SL55 17k with about 17k on the clock?? Cat-C

moonloops

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"cat C" says it all..

Category C: Vehicle extensively damaged and insurer has decided not to repair. The vehicle should have an independent inspection before being allowed back onto the road.
 
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Alps

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barge and pole come to mind, nearly 500 bhp in a cat c car... wouldnt touch it.

also an 8 year old car thats probably been sitting around at a salvage yard then a garage waiting to be repaired, hence the low milage!
 

BlackC55

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Roof damage is likely to cause a cat c. It may have had somthing fall onto it?

If has been repaired properly then it may be ok.

Don't write off all CAT cars.
 

BaldGuy

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Doesnt look like a low mileage drivers seat to me!!!
 

dulayj

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Needs someone with expertise to confirm safety first-aligned properly etc.
personally wouldnt go near it!:confused:
 

Alps

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Hi olly, personally i would want to see pics with the damage before even considering, ive bought CAT C cars before and you are right not to exclude them, but on a SL55 id be a bit dubious
 

SPX

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Try looking at Cat C/D cars another way- the more expensive the car, the more likely it is to be written off.

The different categories C & D are the actual cost levels to repair. I've seen cars that look fit for the crusher be a Cat D, yet I've seen cars with very little damage as Cat C.
 

timk

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Try looking at Cat C/D cars another way- the more expensive the car, the more likely it is to be written off.

The different categories C & D are the actual cost levels to repair. I've seen cars that look fit for the crusher be a Cat D, yet I've seen cars with very little damage as Cat C.

This is the point most seem to miss - Cat C/D are assessed based on the costs of repair as a percentage of pre-accident value, as opposed to severity of accident damage. It does follow that the more severely damaged a car, the more it'll cost to repair, but it's a bit of a broad brush approach.

My C43 started off as a Cat C when the insurance assessor first wrote it off, primarily because they offered me a crap value for the car, so the repair costs they estimated actually amounted to 100% or more, of the car's pre-accident value. When I'd finished disputing with the insurer, and they agreed a higher payout, the car became a Cat D (est. repair costs exceeded 60% of pre-acc value).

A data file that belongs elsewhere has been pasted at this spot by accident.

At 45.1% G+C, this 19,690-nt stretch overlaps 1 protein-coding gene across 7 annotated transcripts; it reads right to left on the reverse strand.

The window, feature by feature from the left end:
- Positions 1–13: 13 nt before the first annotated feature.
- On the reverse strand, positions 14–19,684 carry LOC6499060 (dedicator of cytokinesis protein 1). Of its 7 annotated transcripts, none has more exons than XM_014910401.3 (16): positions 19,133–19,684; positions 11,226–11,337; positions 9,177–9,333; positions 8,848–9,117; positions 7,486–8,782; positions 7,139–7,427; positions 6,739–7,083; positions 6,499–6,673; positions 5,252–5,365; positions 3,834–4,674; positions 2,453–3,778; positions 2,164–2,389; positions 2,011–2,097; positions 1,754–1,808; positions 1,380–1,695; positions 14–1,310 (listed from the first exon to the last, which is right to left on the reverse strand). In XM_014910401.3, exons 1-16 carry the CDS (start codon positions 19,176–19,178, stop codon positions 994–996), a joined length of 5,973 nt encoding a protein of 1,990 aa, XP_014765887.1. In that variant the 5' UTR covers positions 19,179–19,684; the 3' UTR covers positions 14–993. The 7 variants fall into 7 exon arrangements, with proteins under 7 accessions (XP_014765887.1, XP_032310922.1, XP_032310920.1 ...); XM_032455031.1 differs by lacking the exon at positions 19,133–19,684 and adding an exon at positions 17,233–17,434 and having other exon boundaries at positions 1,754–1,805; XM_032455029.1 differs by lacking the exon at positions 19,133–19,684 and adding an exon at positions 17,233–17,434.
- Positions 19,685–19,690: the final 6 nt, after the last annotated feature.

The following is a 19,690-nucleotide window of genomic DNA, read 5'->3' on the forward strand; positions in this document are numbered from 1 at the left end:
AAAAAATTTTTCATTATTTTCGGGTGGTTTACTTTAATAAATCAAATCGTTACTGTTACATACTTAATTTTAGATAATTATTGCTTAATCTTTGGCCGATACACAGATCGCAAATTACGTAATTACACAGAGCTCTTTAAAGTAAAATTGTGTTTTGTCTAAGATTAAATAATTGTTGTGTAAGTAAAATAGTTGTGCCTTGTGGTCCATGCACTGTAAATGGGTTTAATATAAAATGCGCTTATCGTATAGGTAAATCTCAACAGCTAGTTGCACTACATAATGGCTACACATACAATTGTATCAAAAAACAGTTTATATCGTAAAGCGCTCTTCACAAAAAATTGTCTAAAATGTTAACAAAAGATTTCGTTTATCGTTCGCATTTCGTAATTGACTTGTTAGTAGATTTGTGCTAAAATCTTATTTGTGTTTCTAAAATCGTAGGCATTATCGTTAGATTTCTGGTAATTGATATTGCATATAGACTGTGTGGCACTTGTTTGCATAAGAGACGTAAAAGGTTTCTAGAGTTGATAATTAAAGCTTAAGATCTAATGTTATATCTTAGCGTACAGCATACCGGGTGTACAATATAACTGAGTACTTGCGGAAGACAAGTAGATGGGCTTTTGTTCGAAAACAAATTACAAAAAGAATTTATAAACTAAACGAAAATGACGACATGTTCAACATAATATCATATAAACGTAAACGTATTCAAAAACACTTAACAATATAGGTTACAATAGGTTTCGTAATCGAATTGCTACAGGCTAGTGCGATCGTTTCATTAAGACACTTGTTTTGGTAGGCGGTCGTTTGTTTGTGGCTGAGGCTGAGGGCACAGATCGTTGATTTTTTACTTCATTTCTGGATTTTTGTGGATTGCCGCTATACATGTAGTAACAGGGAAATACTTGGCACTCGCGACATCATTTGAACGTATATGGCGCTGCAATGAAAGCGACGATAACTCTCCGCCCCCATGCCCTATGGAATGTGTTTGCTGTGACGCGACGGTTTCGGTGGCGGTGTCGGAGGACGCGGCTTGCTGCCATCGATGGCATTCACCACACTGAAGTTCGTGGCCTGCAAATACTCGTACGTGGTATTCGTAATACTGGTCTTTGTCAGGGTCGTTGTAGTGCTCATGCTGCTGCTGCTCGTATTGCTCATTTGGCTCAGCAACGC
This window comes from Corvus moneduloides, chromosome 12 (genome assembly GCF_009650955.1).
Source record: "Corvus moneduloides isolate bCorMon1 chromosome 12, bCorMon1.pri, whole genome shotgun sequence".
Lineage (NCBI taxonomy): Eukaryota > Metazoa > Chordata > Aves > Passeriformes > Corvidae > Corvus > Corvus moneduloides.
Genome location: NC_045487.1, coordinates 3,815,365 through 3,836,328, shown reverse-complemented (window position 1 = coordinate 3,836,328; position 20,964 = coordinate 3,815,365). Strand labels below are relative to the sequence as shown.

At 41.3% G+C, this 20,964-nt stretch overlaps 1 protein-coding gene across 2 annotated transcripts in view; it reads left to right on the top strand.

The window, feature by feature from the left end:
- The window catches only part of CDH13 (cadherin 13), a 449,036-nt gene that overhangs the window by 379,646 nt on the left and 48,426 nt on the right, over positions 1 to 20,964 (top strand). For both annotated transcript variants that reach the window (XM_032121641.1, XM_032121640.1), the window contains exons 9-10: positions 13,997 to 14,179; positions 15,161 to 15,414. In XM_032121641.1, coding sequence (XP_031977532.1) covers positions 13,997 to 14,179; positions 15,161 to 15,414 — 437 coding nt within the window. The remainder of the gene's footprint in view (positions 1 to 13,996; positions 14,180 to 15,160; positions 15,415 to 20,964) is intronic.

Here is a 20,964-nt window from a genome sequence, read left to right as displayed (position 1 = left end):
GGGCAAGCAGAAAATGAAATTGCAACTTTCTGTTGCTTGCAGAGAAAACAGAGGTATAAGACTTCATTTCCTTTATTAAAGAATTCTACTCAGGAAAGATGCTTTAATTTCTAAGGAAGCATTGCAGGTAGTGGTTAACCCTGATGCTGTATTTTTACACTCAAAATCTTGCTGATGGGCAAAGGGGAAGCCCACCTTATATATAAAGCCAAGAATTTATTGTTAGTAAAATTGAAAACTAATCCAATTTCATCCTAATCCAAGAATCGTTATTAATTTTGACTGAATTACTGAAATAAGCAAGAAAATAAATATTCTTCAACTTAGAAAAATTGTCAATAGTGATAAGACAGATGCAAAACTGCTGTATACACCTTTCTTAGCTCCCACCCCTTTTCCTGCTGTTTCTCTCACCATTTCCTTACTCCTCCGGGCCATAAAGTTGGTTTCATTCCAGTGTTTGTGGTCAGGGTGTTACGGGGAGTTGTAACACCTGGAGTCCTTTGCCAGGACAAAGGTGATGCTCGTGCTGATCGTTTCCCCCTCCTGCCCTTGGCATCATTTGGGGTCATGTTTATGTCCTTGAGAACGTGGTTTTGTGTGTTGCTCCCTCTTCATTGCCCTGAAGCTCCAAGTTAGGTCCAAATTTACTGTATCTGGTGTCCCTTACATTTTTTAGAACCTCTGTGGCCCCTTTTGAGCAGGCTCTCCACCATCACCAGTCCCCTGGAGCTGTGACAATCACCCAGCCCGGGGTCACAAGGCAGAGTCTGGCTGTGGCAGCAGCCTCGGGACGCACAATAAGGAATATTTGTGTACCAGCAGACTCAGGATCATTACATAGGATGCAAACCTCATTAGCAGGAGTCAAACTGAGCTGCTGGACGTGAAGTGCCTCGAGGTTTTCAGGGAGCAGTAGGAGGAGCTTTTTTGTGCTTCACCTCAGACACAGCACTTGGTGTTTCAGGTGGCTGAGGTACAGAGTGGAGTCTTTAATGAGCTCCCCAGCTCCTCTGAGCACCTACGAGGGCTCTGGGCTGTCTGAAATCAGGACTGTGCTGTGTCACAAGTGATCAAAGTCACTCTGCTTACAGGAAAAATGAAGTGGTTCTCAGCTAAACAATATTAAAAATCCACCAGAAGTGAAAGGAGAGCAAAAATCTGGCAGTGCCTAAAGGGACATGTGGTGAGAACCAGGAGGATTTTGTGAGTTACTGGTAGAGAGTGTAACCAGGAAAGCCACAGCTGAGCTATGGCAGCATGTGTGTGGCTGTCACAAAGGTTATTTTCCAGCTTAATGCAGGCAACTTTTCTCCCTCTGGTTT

In the case of the SL55, AMG bits are pricey so it wouldn't take much to write it off, but if it was a Cat C early in its life, when it was a £100k car, it starts to look less convincing as it's likely to have had a lot of damage - maybe water damage? Doesn't necessarily mean it's structurally unsound or a death trap though.

That said, the fact it's in Birmingham would put me off.:rolleyes:
 
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KMA880

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I purchased a 2007 black Honda S2000 from a salvage yard in Southampton. I paid £7000 for the beauty. She had rear corner panel impact with some minor damage to the front bonnet and bumper. Yet she started and drove. Sure she looked a mess but when i popped the bonnet and saw an immaculate 2.0 VTEC without a scratch and only 5K miles on the clock from new i knew this would be a great find. Friend up north had her fixed up for 5K and she was as good as new.

Fast forward 2 years and another 10K miles and she never missed a beat. The only thing that went wrong was the CD player packing up, but my local Honda dealer fixed it under warranty (without even realizing it was a Cat -D).

In the end the biggest issue was resale with all Cat-D's however it was snapped up for £12K, not bad when the same spec new was selling for around 18k at the time. So for me it was 2 years of free motoring.

Sure not everyone has this luck but in my opinion the car should not have been a CAT-D. What is more surprising is that speaking to a few people in the trade a lot of inspectors are creaming it by classing cars as CAT-D when in fact they are nowhere near this - thus feeding the market.

Lastly you'd be surprised how many cars on the road are actually unregistered CAT-D's that have simply not been recorded and fixed for cheap.
 

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